AS: It was difficult, But the main thing is to keep your hopes alive. It doesn't matter how difficult it is. You have to keep going, keep practicing, keep learning, keep hoping that someday you will have the opportunity to play the music you love. I always kept in mind that I wanted to leave the country. Yeah, I really wanted to leave the country. I had that in my head all the time. I didn't do it before because I was married with a son and I didn't want to leave them behind. I was waiting for that opportunity. As soon as Ii had the first opportunity, trust me, I took it.

AAJ: Despite all the barriers and downsides of Cuba, is there anything about Cuba that you miss?

AS: To be honest, I was struggling so much and suffering so much with the feelings of tension and humiliation that I don't miss anything. My close family, everybody, is in the US. Thanks to God. I see my son grow up here and be so successful. He is a graphic designer and has his own company. We are extremely grateful to God that we live in this wonderful country that we love dearly.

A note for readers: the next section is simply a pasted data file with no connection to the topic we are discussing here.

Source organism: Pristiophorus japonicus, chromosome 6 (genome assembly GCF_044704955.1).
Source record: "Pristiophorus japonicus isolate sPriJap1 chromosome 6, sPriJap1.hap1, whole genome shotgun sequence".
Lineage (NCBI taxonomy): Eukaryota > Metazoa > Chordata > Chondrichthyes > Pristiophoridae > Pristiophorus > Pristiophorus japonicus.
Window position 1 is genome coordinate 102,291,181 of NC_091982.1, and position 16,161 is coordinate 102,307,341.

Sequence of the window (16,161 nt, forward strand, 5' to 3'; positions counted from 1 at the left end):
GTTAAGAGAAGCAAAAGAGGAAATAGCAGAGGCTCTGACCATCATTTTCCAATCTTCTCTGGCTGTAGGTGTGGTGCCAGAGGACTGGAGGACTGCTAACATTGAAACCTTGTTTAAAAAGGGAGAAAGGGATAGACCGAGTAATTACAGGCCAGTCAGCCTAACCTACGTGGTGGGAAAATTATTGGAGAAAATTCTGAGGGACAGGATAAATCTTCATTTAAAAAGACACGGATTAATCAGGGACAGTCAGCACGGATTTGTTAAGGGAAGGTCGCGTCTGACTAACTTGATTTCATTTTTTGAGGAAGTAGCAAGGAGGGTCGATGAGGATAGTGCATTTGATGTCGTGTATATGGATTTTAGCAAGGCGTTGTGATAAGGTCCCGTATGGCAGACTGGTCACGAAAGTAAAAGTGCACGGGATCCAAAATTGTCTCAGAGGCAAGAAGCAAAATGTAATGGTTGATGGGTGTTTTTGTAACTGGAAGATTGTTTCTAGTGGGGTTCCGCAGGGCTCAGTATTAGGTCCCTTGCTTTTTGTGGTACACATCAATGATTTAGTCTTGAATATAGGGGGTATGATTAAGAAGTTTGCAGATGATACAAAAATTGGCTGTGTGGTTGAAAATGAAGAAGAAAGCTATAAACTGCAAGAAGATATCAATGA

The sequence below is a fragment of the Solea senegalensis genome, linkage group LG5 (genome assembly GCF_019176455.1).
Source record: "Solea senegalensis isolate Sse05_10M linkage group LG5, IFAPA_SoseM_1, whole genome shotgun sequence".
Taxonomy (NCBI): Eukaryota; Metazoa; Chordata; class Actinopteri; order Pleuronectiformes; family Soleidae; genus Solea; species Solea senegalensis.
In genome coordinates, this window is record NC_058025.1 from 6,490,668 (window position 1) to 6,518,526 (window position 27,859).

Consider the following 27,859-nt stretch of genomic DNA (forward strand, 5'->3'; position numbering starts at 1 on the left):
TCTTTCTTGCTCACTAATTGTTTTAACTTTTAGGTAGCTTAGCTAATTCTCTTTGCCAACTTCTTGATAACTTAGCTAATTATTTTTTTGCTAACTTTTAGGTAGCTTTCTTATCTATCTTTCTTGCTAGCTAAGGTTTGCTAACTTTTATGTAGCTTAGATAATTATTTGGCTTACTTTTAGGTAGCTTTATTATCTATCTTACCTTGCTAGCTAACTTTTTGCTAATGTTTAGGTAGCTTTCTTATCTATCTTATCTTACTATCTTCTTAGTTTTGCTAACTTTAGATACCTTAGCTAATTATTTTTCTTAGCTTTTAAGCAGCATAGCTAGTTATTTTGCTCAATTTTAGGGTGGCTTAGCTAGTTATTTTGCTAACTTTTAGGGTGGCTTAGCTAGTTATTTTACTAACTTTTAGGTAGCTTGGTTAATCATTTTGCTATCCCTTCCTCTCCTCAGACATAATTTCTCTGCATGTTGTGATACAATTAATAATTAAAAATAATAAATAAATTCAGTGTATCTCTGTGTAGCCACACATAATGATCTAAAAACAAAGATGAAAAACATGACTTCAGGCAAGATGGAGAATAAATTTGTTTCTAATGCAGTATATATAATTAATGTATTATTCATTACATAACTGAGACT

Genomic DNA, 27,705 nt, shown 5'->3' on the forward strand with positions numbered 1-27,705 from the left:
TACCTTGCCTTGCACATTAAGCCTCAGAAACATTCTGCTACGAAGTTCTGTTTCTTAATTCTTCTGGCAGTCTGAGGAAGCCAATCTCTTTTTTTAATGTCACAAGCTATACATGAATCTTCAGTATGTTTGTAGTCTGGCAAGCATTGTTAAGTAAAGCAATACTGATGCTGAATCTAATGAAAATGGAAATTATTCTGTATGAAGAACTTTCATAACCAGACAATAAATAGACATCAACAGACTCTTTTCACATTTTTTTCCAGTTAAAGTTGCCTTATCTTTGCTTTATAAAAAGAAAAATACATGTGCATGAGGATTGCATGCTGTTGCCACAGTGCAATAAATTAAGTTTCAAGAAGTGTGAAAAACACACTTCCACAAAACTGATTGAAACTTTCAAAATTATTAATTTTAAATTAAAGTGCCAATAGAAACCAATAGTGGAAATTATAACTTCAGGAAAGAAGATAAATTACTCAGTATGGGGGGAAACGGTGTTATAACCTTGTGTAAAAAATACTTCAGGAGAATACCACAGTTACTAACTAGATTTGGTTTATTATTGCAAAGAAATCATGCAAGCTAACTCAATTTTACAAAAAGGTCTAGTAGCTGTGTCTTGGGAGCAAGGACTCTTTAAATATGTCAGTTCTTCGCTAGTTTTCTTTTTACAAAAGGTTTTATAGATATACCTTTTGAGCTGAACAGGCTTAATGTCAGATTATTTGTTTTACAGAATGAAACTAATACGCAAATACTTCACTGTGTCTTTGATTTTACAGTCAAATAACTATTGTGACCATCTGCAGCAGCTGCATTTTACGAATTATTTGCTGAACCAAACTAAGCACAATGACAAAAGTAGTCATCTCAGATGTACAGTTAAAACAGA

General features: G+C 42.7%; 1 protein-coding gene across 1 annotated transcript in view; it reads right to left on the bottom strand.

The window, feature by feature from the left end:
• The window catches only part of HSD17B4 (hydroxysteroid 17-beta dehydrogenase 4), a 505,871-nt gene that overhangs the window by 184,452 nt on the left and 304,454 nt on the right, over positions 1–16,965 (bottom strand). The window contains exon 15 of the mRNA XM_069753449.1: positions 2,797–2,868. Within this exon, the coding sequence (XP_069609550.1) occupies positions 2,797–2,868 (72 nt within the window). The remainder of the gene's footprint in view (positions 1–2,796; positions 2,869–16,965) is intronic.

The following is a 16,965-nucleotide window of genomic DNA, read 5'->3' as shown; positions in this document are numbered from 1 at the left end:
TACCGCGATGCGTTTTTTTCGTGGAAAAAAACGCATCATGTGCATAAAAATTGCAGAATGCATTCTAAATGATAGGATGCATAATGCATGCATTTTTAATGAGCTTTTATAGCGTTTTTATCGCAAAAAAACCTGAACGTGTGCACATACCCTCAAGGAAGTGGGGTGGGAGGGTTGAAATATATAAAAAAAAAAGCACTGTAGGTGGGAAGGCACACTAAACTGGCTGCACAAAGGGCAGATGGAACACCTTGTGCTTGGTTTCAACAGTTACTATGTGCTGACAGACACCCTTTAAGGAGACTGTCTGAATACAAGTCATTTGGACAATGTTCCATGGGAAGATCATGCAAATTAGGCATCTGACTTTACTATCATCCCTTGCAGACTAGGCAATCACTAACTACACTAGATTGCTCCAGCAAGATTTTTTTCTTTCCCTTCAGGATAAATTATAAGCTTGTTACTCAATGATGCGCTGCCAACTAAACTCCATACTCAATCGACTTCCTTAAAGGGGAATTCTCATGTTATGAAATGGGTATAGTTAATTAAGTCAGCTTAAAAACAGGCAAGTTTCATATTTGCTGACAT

AAJ: You have said that you have had two lives. Your second life has included 10 Grammys, 19 nominations, opportunities to play at the White House, the Super Bowl, and being awarded the Presidential Medal of Freedom. Certainly, more than you could ever had imagined. How does it feel to have reached this level of success and to be so well appreciated and respected?

AS: I always believe that I am in the middle of the road. I appreciate but I don't seek awards. I just keep practicing and working hard as if I were a teenager. My most appreciated rewards are the audiences clapping at the end of a performance. That is very rewarding for me and gives me a lot of enthusiasm. I just desire to keep working hard because that experience that you get when you are in front of the audience, when you see the people enjoy and admire what you do, oh my goodness that is such a unique kind of feeling.